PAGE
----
For many years,  C and C++ were proclaimed to be dead languages, lingering around only for legacy reasons, and soon to be replaced by the glorious world of managed languages. Having started out my own development career in Java, I can agree that the Java world does have a lot of advantages. The language is easier to learn than a behemoth like C++, and, at least on the desktop, the performance on the JVM can even come close to rivalling native languages.

So, why the resurgence in C and C++? Here are some of my thoughts:

  • The world is not just limited to the desktop anymore, and there are more important platforms to target than ever before. C and C++ excel at cross-platform portability, as just about every platform has a C/C++ compiler. By contrast, the JVM and .NET runtimes are limited to certain platforms, and Android’s Dalvik VM is not as good as the JVM in producing fast, efficient JIT compiled code. Yes, there are bytecode translators and commercial alternatives such as Xamarin’s Mono platforms for mobile, but this comes with its own set of disadvantages.
  • Resource usage can be more important than programmer productivity. This is true in big, expensive data centers, and it’s also true on mobile, where smaller downloads and lower battery usage can lead to happier customers.
  • C and C++ are still king when it comes to fast, efficient compiled code that can be compiled almost anywhere. Other native would-be competitors lose out because they are either not as fast or not as widely available on the different platforms. When productivity becomes more important than performance, these alternatives also get squeezed out by the managed and scripting languages.

As much as C and C++ excel at the things they’re good at, they also come with a lot of legacy cruft. C++ is a huge language, and it gets larger with each new standard. On the other hand, at least the compilers give you some freedom. Don’t want to use the STL? Roll out your own custom containers. Don’t want the cost/limitations of exception handling and RTTI? Compile with -fno-exceptions and -fno-rtti. Undefined behavior is another nasty issue which can rear its head, though compilers like Clang now feature additional tools to help catch and fix these errors. With data-oriented design and sensible error handling, C++ code can be both fast and maintainable.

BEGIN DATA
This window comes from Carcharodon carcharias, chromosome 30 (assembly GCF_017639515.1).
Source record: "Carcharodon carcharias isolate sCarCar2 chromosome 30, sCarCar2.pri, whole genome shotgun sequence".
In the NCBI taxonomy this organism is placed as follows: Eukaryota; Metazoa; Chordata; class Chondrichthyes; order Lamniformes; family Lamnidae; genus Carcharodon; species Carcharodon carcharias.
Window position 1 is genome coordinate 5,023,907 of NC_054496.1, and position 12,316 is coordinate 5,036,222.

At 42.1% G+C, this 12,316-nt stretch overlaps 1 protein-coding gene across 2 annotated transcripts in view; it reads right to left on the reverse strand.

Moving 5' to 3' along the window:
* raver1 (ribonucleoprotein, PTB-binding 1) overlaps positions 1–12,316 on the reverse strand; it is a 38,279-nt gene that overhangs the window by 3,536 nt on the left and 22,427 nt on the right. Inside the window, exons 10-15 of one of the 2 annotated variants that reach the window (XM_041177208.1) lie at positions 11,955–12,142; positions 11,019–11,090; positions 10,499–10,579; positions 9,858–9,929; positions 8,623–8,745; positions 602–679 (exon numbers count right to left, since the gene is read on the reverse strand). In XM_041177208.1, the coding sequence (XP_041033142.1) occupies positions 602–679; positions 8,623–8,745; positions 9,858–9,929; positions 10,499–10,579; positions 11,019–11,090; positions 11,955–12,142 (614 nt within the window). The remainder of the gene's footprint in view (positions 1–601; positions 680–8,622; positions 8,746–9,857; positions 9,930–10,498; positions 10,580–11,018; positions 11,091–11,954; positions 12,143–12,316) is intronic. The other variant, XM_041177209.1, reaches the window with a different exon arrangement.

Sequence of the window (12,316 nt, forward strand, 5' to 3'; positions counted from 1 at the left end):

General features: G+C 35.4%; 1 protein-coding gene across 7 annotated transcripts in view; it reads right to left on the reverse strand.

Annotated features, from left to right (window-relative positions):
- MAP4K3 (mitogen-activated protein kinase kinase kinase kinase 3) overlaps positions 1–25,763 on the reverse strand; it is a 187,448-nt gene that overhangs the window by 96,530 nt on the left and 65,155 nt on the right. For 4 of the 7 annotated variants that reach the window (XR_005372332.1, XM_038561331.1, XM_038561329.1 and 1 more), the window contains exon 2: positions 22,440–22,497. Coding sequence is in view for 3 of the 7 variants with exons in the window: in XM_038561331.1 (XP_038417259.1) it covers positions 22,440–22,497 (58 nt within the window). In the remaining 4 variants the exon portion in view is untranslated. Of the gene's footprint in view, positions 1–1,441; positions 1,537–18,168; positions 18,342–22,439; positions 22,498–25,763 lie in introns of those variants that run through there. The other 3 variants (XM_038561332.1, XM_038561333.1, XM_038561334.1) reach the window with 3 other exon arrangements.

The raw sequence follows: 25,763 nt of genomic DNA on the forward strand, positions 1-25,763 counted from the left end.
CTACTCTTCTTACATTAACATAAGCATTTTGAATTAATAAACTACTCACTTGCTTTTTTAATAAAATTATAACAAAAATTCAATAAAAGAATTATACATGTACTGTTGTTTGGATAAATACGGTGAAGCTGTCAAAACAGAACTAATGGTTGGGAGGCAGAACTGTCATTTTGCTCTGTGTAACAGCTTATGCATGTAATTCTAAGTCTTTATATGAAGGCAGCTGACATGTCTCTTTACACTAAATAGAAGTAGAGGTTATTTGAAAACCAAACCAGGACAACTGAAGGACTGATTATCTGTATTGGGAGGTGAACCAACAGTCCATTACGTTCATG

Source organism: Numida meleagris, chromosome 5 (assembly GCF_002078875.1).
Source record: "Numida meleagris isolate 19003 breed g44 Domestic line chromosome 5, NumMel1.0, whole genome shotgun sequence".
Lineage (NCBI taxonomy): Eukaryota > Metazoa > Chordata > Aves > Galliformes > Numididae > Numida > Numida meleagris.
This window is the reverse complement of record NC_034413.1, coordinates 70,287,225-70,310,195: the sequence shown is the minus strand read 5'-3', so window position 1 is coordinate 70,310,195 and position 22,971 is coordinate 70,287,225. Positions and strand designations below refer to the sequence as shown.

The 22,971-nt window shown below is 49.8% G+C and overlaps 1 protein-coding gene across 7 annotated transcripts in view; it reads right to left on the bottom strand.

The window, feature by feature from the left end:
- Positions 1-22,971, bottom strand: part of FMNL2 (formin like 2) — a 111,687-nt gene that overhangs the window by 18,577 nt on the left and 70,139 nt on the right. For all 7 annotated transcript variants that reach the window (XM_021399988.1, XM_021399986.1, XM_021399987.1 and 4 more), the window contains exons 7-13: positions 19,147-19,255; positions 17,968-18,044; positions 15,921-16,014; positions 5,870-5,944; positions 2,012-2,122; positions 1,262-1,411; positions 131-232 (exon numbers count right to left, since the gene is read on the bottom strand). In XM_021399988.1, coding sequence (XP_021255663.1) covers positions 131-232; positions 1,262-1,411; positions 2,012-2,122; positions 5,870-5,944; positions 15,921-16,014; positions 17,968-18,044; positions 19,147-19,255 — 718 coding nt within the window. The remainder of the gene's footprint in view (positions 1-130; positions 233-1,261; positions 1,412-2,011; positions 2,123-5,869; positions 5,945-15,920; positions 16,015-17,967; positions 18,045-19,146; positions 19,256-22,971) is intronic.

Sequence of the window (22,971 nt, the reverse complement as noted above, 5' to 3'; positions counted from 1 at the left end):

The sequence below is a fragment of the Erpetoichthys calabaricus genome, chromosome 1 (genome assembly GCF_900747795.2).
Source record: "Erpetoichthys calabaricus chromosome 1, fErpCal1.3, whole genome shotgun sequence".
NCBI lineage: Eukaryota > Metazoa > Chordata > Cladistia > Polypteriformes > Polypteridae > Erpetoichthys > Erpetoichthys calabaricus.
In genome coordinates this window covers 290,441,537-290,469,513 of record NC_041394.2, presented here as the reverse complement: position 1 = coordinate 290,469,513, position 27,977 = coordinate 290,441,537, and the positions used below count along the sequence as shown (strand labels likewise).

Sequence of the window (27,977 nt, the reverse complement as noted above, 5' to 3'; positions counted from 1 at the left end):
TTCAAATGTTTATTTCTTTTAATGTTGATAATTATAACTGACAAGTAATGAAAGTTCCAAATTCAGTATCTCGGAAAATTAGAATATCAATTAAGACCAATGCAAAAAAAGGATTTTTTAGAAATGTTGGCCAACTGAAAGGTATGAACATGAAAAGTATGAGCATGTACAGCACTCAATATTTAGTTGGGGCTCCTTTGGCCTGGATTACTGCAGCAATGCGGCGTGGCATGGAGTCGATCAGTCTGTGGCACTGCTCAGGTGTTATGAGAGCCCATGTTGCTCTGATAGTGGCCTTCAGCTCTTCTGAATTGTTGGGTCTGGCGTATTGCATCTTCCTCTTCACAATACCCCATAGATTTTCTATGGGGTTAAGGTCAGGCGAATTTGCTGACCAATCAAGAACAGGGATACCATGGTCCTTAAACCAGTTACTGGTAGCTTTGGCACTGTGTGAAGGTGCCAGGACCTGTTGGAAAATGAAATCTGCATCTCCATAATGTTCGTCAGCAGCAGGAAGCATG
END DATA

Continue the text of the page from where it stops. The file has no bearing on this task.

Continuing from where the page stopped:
Compiling C and C++ to the web

With tools like emscripten, you can now compile your C/C++ code to JavaScript and run it in a browser, and if you use the asm.js subset, it can actually run with very good performance, enough to run a modern 3D game using JavaScript and WebGL. I’ve always been skeptical of the whole “JavaScript everywhere” meme, because how can the web truly become an open computing platform by forcing the use of one language for everything? There’s no way a single language can be equally suitable for all tasks, and why would I want to develop a second code base just for the web? For this reason, I used to believe that Google’s Native Client held more promise, since it can run native code with almost no speed loss. Why use JavaScript when you can just execute directly on the CPU and bring your existing code over?

Now I see things a bit differently and I think that the asm.js approach has a lot of merit to it. NaCl has been around for years now, and it still only runs in Google Chrome, and then only on certain platforms and only if the software is distributed through the Chrome store, or if the user enables a developer flag. The asm.js approach, on the other end, can run on every browser that supports modern JavaScript. This approach is also portable, meaning it will work into the foreseeable future, even on new device architectures. NaCl, on the other hand, is limited to what was compiled. Portable NaCl is supposed to fix this, but it’s been a work-in-progress for years now, and given the experience with NaCl, it may never find its way to another browser besides Google Chrome. Combined with WebGL, compiling to JavaScript really opens up the web to a lot of new possibilities, one where you can deploy across the web without being tied to a single browser or plugin. The BananaBread demo shows just some of what is possible.

I’d like to learn more about writing OpenGL apps that can run on Android, iOS, and the web, all with a single code base in C++. I know that this is also possible with Java by using Google’s Web Toolkit and bytecode translators (after all, this is how libgdx does it), but I’d like to learn something different, outside of the Java sphere. Is this something that you guys would be interested in reading more of? This is all relatively new to me and I’m currently exploring, so as always, looking forward to your feedback. 🙂

Update: I am now developing an air hockey project here: Developing a Simple Game of Air Hockey Using C++ and OpenGL ES 2 for Android, iOS, and the Web